Boffins chill out with new temperature measurement
Forget water temperature, all the hip scientists are measuring the Boltzmann constant
Why would you get excited about a new measurement of the Boltzmann constant that took six years to achieve?
In the case of the UK scientists who made the measurement at the UK's National Physical Laboratory (NPL), it's because the long-held standard for temperature measurement is problematic at extremes.
The kelvin and the degree Celsius are currently both defined using what's known as the triple point of water – “the point at which liquid water, solid ice and water vapour can all exist in equilibrium”, the NPL says in a statement.
The triple point is a definition rather than a measurement: the three states of water can be calculated to exist at 0.01°C and a partial vapour pressure of 611.73 pascals – in kelvin, 273.16K. All other measurements of temperature are made relative to this value.
However, as Dr Michael de Podesta of the NPL explains, “The further away one measures from the temperature of the triple point of water, the harder it gets to precisely determine the ratio of exactly how much hotter or colder the temperature is than the standard temperature. This adds uncertainty to temperature measurements on top of the normal practical difficulties.”
The paper he and his collaborators (from Cranfield University and the Scottish Universities Environmental Research Centre, SUERC) have prepared for the journal Metrologia focuses on the Boltzmann constant: the relationship between a particle's temperature and its energy. The paper sets the constant as 1.38065156 (98) x 10-23 J K-1 with (98) expressing the uncertainty of the last two digits in the value.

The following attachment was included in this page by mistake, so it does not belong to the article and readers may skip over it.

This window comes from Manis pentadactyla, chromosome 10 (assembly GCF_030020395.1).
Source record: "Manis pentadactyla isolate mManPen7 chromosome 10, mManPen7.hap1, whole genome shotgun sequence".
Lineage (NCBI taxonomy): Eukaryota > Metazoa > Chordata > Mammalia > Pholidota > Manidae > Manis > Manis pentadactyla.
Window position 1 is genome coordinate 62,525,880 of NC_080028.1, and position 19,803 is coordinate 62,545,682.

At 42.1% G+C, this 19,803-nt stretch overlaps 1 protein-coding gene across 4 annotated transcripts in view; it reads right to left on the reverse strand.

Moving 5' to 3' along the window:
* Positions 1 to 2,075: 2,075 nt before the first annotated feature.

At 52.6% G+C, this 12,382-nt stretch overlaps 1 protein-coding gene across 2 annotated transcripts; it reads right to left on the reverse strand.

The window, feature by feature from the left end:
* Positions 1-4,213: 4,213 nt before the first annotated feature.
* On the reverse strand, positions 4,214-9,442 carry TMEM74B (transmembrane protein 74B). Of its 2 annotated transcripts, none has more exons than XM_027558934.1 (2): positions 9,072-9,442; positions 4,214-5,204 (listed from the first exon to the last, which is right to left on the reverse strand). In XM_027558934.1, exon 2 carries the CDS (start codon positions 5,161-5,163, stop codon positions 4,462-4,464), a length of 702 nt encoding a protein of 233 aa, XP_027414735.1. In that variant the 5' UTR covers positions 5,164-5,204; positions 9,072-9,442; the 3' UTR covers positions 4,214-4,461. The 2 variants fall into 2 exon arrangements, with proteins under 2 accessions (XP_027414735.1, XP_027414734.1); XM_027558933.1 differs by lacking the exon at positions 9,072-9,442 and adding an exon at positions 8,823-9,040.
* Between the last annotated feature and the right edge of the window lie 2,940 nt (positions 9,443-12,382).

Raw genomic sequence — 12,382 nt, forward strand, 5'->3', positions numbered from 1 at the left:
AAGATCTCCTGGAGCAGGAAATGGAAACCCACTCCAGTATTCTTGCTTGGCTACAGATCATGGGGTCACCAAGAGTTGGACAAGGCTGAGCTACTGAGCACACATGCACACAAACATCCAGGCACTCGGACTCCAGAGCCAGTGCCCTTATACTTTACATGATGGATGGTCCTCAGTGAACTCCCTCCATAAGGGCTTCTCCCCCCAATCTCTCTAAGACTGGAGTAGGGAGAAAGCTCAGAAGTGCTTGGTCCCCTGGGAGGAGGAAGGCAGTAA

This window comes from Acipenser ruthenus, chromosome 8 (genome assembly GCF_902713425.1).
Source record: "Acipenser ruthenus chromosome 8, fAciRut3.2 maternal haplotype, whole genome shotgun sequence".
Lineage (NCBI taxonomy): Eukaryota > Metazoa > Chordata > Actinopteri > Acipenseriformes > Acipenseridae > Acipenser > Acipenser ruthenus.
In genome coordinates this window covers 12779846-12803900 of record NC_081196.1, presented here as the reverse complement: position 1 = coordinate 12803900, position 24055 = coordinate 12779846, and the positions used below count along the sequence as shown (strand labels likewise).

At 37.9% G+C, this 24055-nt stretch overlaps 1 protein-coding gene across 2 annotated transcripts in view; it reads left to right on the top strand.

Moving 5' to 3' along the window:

It's those last two digits that matter: the uncertainty, which amounts to 0.7 parts per million, is around half of that in previous measurements.
The measurement was made using acoustic thermometry: an acoustic resonator was chilled to the triple point of water, and filled with a high purity argon gas. High-accuracy measurements of the speed of sound in the gas provides a measurement of the average speed of the argon molecules, from which their kinetic energy – and therefore the Boltzmann constant – could be calculated.
The resonating chamber also needed to be measured to high accuracy, using microwaves that provided an overall uncertainty of just 600 atoms' worth, or 11.7 nanometres.
Since the same constant is useful in calculating the thermal voltage of semiconductors, The Register supposes the measurement might prove useful beyond the world of basic science. ®